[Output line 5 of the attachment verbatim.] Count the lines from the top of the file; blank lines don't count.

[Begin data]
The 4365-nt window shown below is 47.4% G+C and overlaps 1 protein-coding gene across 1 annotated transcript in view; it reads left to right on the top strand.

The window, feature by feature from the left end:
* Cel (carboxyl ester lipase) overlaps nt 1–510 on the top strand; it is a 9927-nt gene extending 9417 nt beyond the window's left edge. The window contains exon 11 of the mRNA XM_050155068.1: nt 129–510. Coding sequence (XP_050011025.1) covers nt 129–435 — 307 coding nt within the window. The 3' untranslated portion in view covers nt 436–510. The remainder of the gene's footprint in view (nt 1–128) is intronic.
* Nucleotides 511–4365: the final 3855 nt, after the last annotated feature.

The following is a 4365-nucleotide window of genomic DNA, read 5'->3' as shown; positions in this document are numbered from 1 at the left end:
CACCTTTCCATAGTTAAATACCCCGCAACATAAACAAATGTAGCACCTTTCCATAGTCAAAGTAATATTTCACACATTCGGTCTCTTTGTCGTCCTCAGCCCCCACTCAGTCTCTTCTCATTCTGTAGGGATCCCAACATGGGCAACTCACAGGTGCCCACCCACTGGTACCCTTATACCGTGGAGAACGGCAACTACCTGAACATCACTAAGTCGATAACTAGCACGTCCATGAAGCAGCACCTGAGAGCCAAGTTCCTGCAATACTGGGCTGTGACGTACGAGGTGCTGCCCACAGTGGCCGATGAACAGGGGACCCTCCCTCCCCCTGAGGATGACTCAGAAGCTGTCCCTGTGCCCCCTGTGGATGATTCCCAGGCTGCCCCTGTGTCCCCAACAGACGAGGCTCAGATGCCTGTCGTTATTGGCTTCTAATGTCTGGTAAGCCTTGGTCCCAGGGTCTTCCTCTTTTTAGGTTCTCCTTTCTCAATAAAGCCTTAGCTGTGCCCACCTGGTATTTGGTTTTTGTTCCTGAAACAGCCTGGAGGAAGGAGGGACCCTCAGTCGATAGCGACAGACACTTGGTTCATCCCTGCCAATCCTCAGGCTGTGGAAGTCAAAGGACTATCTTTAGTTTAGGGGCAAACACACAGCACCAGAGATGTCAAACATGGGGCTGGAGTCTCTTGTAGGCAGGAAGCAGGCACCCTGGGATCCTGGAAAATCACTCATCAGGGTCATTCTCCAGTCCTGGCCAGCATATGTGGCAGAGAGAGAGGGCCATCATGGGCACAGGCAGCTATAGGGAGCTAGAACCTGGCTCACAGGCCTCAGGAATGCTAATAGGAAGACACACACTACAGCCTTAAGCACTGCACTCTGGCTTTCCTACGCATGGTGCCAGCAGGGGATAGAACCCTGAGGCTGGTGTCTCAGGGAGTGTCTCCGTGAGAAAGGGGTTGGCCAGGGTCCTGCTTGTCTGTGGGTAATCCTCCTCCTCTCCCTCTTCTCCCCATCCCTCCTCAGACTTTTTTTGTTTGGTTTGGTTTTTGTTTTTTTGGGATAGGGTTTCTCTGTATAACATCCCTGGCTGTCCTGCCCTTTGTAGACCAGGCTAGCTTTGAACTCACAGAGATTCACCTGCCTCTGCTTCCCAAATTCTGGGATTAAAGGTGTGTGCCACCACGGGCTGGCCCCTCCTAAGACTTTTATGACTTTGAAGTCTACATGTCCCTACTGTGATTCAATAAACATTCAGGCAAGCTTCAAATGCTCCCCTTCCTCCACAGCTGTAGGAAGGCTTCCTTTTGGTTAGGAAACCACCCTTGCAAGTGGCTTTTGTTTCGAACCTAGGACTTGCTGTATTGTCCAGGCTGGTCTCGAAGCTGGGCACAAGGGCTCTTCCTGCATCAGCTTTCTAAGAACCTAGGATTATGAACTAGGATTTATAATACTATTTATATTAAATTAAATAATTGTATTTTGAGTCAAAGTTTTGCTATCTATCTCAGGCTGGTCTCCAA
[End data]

The following is a 4365-nucleotide window of genomic DNA, read 5'->3' as shown; positions in this document are numbered from 1 at the left end: